UPDATE: This article has been updated to correct inaccuracies about Cracker Barrel. Both InvestorPlace and the author apologize for the errors.
I thought my sole exposure to Cracker Barrel Old Country Store (NASDAQ:CBRL), until recently, was the Cracker Barrel cheese blocks my parents purchased from the grocery store when I was a kid.
Only when I hit the road and landed in Texas did I see there are actual restaurants bearing the same name — but as it turns out, those down-home sit-downs had nothing to do with the Kraft (NYSE:KFT) cheese product.
Cracker Barrels are restaurants that also sell various decorative items. Many of them are found along the nation’s highways — just like other breakfast-lunch-and-dinner stops like Bob Evans (NASDAQ:BOBE) and Denny‘s (NASDAQ:DENN). Cracker Barrel is a brand name that many Americans know of — and with 615 stores in 42 states, I might be the only American who never actually set foot in one.
Cracker Barrel reported Q3 earnings on May 22, and revenue increased 4.5% on comp restaurant sales of 3.1%. CBRL reported the kinds of numbers an investor likes to see in a restaurant — a 2.5% increase in average check size, and a small (0.6%) increase in traffic. Combined with these metrics, the company’s organization restructuring resulted in some cost savings — lower hourly labor, advertising and employee benefits.The result was that adjusted earnings per share, after backing out one-time charges, increased 48%.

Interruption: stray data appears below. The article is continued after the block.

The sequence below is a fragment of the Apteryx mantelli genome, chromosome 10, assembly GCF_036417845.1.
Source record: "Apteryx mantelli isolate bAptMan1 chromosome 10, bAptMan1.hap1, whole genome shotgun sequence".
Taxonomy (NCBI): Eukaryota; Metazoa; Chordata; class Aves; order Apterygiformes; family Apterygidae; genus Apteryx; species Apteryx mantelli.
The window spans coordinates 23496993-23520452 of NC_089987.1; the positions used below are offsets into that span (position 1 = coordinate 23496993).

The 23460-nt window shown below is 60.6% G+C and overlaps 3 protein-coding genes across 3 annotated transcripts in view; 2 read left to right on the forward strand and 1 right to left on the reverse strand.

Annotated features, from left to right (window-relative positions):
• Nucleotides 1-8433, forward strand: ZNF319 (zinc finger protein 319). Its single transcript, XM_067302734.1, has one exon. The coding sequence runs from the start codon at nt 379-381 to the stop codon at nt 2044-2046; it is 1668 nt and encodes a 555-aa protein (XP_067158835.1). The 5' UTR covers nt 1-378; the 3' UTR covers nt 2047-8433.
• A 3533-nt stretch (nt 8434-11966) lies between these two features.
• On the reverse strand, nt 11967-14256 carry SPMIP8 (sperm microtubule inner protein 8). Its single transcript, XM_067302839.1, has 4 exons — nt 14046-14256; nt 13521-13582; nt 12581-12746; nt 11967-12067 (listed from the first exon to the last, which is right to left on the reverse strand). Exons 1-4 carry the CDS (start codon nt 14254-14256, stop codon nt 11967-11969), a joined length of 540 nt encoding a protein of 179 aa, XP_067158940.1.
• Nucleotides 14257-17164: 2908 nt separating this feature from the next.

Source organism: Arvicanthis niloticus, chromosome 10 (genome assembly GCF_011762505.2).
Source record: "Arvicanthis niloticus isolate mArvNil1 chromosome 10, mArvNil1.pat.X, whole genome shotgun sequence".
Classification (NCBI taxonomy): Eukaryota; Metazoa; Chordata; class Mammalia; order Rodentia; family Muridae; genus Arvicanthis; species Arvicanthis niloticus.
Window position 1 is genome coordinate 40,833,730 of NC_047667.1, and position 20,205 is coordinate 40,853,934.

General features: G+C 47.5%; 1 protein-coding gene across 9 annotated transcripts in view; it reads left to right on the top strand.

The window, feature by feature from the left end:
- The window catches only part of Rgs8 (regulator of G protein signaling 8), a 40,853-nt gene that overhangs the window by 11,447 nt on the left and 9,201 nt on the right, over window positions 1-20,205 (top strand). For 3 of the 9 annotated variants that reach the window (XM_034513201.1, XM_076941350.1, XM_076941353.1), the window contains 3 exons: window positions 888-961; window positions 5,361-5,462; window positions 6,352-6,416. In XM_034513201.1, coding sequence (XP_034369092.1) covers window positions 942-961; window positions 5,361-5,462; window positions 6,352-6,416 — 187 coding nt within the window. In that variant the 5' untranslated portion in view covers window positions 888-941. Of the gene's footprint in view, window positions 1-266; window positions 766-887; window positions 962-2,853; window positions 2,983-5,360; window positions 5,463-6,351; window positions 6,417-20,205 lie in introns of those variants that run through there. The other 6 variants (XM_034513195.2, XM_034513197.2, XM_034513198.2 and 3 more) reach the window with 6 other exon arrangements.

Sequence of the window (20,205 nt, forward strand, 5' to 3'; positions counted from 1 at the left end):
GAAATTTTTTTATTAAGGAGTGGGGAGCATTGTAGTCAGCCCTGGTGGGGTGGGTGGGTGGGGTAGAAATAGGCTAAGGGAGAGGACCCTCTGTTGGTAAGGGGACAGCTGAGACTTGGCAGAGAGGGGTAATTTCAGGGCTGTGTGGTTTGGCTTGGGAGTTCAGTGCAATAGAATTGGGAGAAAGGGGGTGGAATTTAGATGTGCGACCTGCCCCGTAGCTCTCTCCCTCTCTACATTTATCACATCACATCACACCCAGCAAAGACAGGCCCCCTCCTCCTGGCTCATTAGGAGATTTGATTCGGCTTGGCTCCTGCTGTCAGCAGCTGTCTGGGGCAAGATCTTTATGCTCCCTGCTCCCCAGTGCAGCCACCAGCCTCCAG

The company does have its share of struggles. Shareholders beat back a proxy fight from an activist shareholder, which cost the company a pretty penny. Food commodity costs are expected to push expenses up by 5%. Cracker Barrel also is engaged in restructuring to focus its efforts on enhancing its core business, expanding store footprint and extending the brand. CBRL increased guidance to $4.50 to $4.70 for the year, about 8% over last year.
Financially, Cracker Barrel has what it needs to execute on its plan. Free cash flow for the first three quarters was $85 million, and the company carries $127 million in cash. The debt load is heavier than I’d like, at $536 million and costing about 8% annually, wiping out some $44 million in operating income.
CBRL is priced as if management already has succeeded in its plan, given that it trades at $60, which is 14 times this year’s earnings.
Cracker Barrel is the kind of stock I would get involved in using options, rather than buying outright. It’s on solid enough footing but a bit pricey. In these situations, I might purchase the stock, but then sell covered calls anywhere from one to three months out, or perhaps sell naked puts. That way, I make a modest return while the company sorts itself out without necessarily exposing myself to a long position for any great length of time.
As of this writing, Lawrence Meyers did not hold a position in any of the aforementioned securities. He is president of PDL Capital, Inc., which brokers secure high-yield investments to the general public and private equity. You can read his stock market commentary at SeekingAlpha.com. He also has written two books and blogs about public policy, journalistic integrity, popular culture and world affairs.